Happy Birthday to 'OK'... :-D
Refer to Dennis Baron, OK should not have become the world’s most popular word. It was first used as a joke in the Boston Morning Post on March 23, 1839, a shortening of the phrase “oll korrect,” itself an incorrect spelling of “all correct.” The joke should have run its course, and OK should have been forgotten, just like we forgot the other initialisms appearing in newspapers at the time, such as O.F.M, ‘Our First Men,’ A.R., ‘all right,’ O.W., ‘oll wright,’ K.G., ‘know good,’ and K.Y., ‘know yuse.
Here’s that first OK, discovered almost 50 years ago by the linguist Alan Walker Read:
he of the Journal . . . would have the “contribution box,” et ceteras, o.k.—all correct—and cause the corks to fly, like sparks, upward. [“He” is the editor of the rival Providence paper, and the subject of the article, the shenanigans of rowdy journalists and their friends, is so trivial that explaining it in no way explains OK’s success.]
The fact that the writer, the Post’s editor Charles Gordon Greene, defines OK as “all correct” confirms its novelty—readers wouldn’t be expected to know what it meant. But because readers were already used to jokey initialisms, Greene expected them to connect “oll korrect” and “all correct” on their own. He didn’t have to ask, “OK, Get it?” or add a final “Haha” to the message.
But why did OK have more staying power than yesterday’s newspaper? One thing that kept OK going after its March 23, 1839 sell-by date was its adoption by the 1940 re-election campaign of Pres. Martin Van Buren. Van Buren, born in Kinderhook, New York, was known as Old Kinderhook, and his political machine operated out of New York’s O.K. (Old Kinderhook) Democratic Club. The coincidence between “Old Kinderhook” and “oll korrect” proved a sloganeer’s dream, as this notice for a political rally illustrates:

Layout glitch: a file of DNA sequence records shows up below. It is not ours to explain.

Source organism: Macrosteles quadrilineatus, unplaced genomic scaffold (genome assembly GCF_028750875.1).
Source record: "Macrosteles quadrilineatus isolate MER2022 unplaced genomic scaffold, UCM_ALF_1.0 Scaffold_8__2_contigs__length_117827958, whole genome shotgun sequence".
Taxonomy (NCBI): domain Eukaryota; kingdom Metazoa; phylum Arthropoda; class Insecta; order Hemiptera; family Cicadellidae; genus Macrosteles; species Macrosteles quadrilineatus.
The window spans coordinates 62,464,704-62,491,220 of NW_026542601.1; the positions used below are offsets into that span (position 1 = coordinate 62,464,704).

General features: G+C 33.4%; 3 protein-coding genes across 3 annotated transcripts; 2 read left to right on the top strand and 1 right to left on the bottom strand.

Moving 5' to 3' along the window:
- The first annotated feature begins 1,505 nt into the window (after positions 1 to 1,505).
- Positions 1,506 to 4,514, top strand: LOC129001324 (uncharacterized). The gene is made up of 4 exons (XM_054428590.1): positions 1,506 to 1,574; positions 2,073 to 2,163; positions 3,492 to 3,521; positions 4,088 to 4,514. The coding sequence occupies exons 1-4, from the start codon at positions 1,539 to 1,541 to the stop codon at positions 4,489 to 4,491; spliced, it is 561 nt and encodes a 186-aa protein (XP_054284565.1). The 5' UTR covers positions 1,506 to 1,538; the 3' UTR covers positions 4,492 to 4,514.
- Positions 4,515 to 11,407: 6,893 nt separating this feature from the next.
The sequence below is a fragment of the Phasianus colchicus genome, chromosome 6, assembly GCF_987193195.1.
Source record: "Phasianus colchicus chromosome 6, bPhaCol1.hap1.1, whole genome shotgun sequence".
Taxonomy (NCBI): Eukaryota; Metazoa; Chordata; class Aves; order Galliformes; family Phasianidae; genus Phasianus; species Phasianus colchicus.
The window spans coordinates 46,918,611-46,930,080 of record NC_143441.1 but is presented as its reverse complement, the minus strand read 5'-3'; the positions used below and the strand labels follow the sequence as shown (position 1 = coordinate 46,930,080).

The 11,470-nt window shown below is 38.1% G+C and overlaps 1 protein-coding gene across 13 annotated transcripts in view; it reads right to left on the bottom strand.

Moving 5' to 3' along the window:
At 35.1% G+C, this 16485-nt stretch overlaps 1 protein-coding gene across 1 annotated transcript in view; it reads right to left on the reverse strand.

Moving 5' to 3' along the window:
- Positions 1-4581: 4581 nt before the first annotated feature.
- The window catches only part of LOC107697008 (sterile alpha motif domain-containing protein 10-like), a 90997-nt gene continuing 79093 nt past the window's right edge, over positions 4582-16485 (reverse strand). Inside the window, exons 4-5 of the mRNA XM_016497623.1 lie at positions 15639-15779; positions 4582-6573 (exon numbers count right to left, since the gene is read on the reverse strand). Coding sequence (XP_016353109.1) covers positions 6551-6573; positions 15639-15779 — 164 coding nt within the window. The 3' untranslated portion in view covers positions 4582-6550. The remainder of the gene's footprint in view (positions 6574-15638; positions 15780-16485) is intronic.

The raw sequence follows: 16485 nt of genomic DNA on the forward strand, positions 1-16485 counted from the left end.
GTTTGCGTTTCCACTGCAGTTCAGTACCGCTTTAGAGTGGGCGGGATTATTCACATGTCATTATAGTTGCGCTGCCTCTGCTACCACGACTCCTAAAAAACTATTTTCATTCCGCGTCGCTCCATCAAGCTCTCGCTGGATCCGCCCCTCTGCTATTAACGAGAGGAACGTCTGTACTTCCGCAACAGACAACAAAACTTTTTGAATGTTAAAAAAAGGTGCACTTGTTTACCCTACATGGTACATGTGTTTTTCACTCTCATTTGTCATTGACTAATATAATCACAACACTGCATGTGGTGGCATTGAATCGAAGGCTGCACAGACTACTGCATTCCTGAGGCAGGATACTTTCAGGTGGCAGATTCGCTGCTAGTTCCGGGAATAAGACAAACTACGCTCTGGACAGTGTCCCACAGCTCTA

The Democratic O.K. Club are hereby ordered to meet at the House of Jacob Colvin. [1840, Oxford English Dictionary, known more commonly by the initialism OED]
That campaign may have helped OK more than it helped Van Buren, who was definitely not OK: he was blamed for the financial crisis of 1837 and roundly trounced in the election by William Henry Harrison. Harrison himself wasn’t so OK: he died from pneumonia a month after giving a 2-hour inaugural address in the rain, but OK got national exposure, and it was soon tapped as one of many shorthand expressions (like gmlet for ‘give my love to’) serving the new telegraph, the “Victorian internet” that began spreading across the U.S. in the 1840s:
The communication with shore continued to improve, and was, in the language of telegraphers, O.K. [1865, OED]
Because OK is so common today, it’s easy to conclude that OK was successful right out of the box. That may not have been the case. If we track the rise of OK using the Google ngram, which searches those books printed between 1500 and 2008 that have been scanned into Google’s book project database, we find a relatively flat line for the word’s first 125 years, followed by a surge beginning in the mid-1960.
for more information please visit http://blog.oup.com/2011/03/ok-day/
HAPPY 172nd BIRTHDAY 'OK'...